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Lat Blaylock, Editor, RE Today
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One Christian's response to poverty
Poverty is much more complicated than just having no money. In our guest blog, Jane shares her reflections of the complexity of the issue, following her encounter with people much less well off.
“My first reactions to poverty were mixed and hard to pinpoint. Firstly, horror that human beings could live in such a state. I perhaps hoped that in some way they were different and knew no better, so did not mind. Then I felt total helplessness, feeling that I could do nothing to change the situation.
I felt like an outsider looking in, but not really comprehending all I saw. Added to all this was a feeling of guilt that by comparison, I am so rich.
“I wonder how you would react living with people who only had one good set of clothes that they wear with pride to church on Sundays? The rest of the week they wear a t-shirt full of holes and walk barefoot. This is not as a fashion statement - that's just all they have.
“I certainly felt quite guilty being part of the 'haves', living amongst the 'have-nots'. The statistics say one-third of the world's population uses up two-thirds of the world's resources. The fact is, you and I are part of that privileged third. It certainly is not fair, why do we have so much and they have so little? Do I have any responsibility towards others less well off?
WHAT IS POVERTY?
“Poverty is not just a shortage of money. Poverty is a web of interrelated circumstances that leaves the person feeling trapped and helpless to break out. Poverty is about people whose day-to-day struggle to survive leaves them with no energy, people who are voiceless in society, and who lack the power to make choices and so change their circumstances.
“I often felt frustrated that I was not able to do more to help. I would love to rush in with a magic wand and make their life easier. But would them having a Father Christmas figure really help them and their self-respect and dignity as children made in the image of God? Tearfund's motto is "Christian action WITH the world's poor," and that's what I had come to do - to work with Nigerians to empower and enable them to help themselves and their community.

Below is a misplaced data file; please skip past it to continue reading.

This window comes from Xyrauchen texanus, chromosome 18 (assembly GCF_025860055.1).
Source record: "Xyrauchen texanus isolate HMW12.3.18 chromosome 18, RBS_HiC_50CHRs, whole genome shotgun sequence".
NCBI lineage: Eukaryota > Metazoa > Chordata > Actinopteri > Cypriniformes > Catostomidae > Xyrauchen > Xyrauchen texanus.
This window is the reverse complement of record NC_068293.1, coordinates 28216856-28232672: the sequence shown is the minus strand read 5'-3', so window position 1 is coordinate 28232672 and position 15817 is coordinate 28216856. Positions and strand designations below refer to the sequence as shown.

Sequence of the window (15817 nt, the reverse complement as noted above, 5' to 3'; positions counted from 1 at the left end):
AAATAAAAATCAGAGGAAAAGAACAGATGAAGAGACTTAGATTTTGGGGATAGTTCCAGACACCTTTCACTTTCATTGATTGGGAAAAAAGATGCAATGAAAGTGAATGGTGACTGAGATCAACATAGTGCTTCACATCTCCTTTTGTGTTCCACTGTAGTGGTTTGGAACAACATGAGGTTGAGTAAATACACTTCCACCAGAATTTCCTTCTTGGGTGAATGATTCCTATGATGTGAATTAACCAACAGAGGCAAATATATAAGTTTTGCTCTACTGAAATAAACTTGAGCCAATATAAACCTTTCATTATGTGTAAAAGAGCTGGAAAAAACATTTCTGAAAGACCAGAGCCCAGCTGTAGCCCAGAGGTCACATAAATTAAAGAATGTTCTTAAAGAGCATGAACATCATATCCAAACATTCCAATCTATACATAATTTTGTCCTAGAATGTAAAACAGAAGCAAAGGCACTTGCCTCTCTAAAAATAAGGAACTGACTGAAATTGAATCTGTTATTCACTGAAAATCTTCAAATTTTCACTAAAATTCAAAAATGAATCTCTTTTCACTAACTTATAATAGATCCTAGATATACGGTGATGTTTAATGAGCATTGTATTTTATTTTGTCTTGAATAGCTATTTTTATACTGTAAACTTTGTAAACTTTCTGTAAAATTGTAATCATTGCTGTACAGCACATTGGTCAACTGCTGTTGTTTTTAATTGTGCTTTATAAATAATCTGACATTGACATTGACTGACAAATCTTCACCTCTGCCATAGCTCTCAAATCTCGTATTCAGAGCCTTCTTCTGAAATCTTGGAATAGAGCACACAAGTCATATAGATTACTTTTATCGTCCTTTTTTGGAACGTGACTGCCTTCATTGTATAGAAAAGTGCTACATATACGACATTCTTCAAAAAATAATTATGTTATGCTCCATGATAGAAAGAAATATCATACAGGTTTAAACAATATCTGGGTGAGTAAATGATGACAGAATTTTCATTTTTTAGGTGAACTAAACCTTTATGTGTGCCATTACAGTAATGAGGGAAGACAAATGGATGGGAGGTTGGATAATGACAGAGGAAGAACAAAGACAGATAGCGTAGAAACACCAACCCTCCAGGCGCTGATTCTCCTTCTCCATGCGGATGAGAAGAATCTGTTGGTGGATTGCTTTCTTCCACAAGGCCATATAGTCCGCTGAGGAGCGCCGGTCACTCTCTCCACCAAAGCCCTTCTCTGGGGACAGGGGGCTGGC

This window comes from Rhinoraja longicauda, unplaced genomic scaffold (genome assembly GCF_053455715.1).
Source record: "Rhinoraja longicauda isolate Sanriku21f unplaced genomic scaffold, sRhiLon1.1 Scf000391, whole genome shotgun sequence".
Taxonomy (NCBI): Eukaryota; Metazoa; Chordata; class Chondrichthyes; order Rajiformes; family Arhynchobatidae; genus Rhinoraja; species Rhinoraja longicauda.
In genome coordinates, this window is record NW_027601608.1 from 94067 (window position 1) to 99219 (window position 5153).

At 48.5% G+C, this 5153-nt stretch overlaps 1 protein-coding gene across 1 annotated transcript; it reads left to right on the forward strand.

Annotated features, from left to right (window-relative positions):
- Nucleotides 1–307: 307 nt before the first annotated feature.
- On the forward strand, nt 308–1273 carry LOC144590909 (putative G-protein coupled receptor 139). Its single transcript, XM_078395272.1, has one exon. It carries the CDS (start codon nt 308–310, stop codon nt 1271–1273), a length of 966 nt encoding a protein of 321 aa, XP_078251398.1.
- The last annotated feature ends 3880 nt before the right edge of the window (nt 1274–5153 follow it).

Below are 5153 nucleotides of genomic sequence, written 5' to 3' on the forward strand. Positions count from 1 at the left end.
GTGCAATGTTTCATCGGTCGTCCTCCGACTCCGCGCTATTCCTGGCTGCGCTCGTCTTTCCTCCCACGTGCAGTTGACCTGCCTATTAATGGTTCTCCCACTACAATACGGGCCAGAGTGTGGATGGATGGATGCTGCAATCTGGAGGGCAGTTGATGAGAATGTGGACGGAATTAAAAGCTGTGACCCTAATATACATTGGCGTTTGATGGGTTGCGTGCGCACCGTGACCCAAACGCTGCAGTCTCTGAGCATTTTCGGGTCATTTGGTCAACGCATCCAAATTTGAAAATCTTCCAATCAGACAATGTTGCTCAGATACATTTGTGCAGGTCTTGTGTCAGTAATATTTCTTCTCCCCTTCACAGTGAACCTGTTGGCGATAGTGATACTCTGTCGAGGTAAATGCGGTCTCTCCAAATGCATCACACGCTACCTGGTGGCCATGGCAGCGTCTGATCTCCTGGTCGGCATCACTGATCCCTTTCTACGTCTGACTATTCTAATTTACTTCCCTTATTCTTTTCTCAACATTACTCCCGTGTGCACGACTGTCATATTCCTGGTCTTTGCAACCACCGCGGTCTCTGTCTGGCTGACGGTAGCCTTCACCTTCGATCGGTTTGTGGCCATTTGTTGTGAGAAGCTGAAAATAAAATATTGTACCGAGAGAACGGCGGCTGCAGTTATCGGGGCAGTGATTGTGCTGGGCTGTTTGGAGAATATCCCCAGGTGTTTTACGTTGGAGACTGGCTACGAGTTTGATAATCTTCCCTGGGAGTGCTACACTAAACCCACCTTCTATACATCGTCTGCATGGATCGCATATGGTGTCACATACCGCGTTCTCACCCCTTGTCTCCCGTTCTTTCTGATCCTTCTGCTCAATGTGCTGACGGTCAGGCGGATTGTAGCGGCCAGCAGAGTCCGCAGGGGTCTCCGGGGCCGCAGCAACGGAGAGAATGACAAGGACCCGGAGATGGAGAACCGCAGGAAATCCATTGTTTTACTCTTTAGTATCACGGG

“In the wet season, I had a system that collected rainwater off the roof of my house into a tank. If I was sparing with this, I could get through a large part of the dry season without having to collect water from the river. A good system, but what would I do if someone knocked on the door to ask for a drink of water? Easy. The Bible says to give it to them. But what about 20 students each coming for a bucket of water - what would you do?
“I survived the isolation and poor living conditions by going every 6 weeks for a two-hour drive to the capital. I would visit the swimming pool at the Sheraton Hotel, where there were wonderful hot water showers and beautiful relaxing surroundings. But I lived with people who may never have been to the capital - was it wrong for me to go?
“Poverty is about lack of choice. Having come home I found the scope of choices that faced me each day overwhelming. I remember going to Boots to buy a toothbrush and coming away without one. Did I want nylon or bristles? Hard, medium or soft? What shape did I want? What colour?
“These experiences have changed my life. Now I live by a few simple questions. How can I help give a voice to the voiceless? How can I help give people the tools and skills to be able to change their situation? How can I enable local Christians to reach out in Jesus' name and tell the poor they are not forgotten, they are loved and precious to God?
“I learned that what people valued was to have time to listen and care for each other. I may be rich materially but what about the time I have for other people? I learned how much people valued time spent with them to bring their concerns and needs to God in prayer, a God who did literally give them their daily bread. In the Bible, Jesus reached out and touched the man with Leprosy (Luke 5:13). He got involved.
"The people I met in Africa were so thankful for the little they have, saying grace before meals to thank God for his care. But in the UK, where we have so much, do we ever stop in the rush of each day to thank God for all he has given us?"
You can find out more about the work of Tearfund here.
Are we happy with what we have or are we always wanting more? It's sometimes not a case of 'having what we want' but 'wanting what we have.'